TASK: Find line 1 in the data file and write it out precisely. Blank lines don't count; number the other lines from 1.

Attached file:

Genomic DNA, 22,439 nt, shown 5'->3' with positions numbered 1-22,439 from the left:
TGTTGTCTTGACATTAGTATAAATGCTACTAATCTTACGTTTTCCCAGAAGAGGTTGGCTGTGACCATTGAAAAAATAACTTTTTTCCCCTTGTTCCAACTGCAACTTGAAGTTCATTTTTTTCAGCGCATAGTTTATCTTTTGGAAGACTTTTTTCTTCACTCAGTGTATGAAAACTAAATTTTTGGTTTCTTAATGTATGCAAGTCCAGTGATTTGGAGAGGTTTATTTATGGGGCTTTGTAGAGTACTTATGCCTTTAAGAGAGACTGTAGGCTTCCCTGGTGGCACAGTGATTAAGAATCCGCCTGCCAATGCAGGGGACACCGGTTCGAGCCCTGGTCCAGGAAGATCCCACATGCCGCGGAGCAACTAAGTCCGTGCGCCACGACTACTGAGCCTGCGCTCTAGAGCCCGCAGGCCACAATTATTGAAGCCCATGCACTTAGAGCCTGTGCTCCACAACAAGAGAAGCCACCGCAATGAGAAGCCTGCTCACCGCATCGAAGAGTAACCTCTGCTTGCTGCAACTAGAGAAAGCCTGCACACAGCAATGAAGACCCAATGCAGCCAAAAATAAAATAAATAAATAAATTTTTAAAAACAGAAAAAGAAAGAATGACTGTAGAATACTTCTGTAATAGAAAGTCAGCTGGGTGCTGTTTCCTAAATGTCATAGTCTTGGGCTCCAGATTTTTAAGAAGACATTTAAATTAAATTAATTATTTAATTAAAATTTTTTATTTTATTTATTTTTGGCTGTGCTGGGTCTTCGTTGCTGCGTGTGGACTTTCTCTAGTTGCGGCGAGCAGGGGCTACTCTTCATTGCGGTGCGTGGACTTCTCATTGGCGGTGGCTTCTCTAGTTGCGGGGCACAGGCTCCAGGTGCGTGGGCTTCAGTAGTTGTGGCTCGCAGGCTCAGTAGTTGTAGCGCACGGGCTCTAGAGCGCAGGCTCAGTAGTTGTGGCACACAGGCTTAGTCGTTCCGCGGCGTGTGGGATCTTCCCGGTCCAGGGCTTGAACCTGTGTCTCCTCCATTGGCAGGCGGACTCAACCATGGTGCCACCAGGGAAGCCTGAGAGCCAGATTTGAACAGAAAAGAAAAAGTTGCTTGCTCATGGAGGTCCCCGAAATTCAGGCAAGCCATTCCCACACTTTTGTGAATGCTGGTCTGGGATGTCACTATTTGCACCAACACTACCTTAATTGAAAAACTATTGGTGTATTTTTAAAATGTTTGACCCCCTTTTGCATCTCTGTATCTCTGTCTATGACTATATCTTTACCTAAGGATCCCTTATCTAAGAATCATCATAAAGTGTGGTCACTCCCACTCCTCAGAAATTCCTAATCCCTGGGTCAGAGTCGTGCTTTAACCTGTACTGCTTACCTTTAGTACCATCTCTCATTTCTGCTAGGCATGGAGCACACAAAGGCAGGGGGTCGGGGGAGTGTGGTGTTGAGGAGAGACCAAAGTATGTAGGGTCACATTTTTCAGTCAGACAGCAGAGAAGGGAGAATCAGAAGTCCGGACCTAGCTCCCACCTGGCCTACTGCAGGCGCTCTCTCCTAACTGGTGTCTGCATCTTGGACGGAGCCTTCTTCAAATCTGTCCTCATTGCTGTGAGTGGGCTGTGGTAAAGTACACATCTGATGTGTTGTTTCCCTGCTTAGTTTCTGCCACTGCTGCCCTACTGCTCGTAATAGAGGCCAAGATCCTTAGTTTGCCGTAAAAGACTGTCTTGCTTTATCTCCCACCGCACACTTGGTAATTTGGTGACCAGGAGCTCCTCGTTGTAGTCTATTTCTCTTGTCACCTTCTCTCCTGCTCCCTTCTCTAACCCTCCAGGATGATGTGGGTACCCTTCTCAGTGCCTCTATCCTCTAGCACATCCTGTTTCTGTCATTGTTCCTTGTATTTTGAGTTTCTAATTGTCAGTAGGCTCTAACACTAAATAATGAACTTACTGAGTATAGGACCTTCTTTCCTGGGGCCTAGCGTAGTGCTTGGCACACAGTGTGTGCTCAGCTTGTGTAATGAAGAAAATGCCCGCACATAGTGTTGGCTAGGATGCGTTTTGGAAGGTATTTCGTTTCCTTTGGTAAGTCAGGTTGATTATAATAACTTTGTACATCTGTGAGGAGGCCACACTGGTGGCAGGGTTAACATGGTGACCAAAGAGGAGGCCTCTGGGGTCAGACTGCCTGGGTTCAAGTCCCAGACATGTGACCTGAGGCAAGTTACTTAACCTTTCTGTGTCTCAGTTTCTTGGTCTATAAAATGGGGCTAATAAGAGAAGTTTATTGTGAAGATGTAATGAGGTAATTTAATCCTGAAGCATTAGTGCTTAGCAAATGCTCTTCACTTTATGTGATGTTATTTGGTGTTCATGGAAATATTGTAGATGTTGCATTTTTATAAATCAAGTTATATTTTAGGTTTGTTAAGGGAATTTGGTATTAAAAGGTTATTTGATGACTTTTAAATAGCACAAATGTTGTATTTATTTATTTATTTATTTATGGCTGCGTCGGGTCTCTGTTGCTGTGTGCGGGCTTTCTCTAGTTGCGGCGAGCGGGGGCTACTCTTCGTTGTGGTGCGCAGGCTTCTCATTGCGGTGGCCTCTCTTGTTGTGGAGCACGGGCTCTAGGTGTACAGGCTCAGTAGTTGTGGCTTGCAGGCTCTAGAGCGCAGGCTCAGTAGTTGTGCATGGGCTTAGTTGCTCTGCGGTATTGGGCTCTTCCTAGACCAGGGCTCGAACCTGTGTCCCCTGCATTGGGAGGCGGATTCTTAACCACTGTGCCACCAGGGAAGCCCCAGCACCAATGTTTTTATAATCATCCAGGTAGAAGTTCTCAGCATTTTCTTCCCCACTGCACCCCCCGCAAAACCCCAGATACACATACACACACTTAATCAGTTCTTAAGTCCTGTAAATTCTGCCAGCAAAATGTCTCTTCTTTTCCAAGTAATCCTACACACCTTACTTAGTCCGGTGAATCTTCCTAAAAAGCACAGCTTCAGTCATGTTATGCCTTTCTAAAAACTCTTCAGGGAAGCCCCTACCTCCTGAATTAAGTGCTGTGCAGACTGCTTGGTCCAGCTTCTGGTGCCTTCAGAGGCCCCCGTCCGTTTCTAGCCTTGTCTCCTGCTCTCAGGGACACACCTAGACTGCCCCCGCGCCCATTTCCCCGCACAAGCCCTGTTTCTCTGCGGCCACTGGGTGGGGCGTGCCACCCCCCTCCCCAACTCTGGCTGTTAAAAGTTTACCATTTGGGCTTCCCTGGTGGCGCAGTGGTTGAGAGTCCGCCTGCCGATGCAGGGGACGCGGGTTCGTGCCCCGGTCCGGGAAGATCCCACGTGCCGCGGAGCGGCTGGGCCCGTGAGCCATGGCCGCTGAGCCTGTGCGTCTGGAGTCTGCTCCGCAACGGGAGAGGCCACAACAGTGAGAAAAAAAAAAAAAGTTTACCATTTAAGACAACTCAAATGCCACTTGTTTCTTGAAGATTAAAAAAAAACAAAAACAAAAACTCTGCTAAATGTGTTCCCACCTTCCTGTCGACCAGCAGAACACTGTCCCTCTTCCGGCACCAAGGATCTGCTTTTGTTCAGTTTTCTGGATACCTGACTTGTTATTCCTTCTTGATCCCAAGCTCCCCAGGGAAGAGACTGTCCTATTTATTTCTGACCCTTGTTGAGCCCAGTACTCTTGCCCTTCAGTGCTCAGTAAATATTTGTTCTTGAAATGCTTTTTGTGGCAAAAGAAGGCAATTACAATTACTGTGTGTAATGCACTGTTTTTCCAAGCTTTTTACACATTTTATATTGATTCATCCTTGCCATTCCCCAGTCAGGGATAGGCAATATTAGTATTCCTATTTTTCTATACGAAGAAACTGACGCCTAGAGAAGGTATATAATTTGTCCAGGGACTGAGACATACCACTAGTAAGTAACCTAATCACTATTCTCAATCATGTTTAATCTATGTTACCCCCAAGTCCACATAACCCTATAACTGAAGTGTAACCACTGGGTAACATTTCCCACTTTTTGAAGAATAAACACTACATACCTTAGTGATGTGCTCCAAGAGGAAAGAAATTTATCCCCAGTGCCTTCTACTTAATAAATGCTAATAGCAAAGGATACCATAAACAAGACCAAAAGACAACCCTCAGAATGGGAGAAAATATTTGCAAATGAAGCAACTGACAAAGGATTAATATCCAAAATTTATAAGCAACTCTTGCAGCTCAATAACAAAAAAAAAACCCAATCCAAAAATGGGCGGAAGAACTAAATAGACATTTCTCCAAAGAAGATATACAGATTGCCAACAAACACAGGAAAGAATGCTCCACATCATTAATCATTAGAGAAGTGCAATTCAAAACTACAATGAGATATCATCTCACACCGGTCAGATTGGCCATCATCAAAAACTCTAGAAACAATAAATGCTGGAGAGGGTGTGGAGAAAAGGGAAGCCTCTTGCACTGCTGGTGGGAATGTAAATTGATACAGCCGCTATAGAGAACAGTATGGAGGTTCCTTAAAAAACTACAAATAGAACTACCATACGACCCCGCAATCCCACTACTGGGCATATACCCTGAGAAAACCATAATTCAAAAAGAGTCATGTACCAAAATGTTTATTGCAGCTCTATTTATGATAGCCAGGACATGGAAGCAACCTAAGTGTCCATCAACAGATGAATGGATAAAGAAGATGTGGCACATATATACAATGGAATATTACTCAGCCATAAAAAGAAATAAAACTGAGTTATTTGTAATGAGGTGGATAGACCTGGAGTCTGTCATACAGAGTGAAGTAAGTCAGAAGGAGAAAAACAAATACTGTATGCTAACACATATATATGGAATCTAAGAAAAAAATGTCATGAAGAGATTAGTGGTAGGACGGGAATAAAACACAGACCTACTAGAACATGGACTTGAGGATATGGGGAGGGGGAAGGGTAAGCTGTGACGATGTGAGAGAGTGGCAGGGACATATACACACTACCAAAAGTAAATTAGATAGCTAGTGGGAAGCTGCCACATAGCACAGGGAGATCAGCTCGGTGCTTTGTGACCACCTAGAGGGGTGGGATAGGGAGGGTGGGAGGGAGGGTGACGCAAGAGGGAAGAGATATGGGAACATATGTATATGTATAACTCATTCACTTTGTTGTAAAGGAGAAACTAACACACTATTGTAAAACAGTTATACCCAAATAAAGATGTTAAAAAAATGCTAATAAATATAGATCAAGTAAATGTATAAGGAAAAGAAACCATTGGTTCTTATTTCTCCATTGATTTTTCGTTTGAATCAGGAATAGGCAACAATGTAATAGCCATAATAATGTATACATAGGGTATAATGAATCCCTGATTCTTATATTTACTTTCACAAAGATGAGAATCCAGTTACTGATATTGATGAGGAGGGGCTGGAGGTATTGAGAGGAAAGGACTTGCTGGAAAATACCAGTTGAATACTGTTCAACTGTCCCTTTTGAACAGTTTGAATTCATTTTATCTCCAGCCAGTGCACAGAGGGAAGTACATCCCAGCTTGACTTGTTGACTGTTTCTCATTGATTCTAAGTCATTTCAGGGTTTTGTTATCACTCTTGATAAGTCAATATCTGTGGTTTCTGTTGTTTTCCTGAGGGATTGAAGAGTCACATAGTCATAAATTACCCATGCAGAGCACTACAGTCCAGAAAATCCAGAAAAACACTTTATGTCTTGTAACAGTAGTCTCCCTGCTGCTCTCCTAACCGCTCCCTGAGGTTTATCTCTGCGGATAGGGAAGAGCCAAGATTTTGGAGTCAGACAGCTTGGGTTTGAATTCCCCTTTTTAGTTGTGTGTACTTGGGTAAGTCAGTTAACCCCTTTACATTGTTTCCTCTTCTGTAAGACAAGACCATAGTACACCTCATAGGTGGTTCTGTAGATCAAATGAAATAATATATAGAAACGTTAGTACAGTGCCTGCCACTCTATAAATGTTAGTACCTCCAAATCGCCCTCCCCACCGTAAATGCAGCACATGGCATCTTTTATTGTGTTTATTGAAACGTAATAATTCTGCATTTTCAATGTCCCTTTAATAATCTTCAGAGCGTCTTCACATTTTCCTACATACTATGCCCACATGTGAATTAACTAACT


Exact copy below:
Genomic DNA, 22,439 nt, shown 5'->3' with positions numbered 1-22,439 from the left: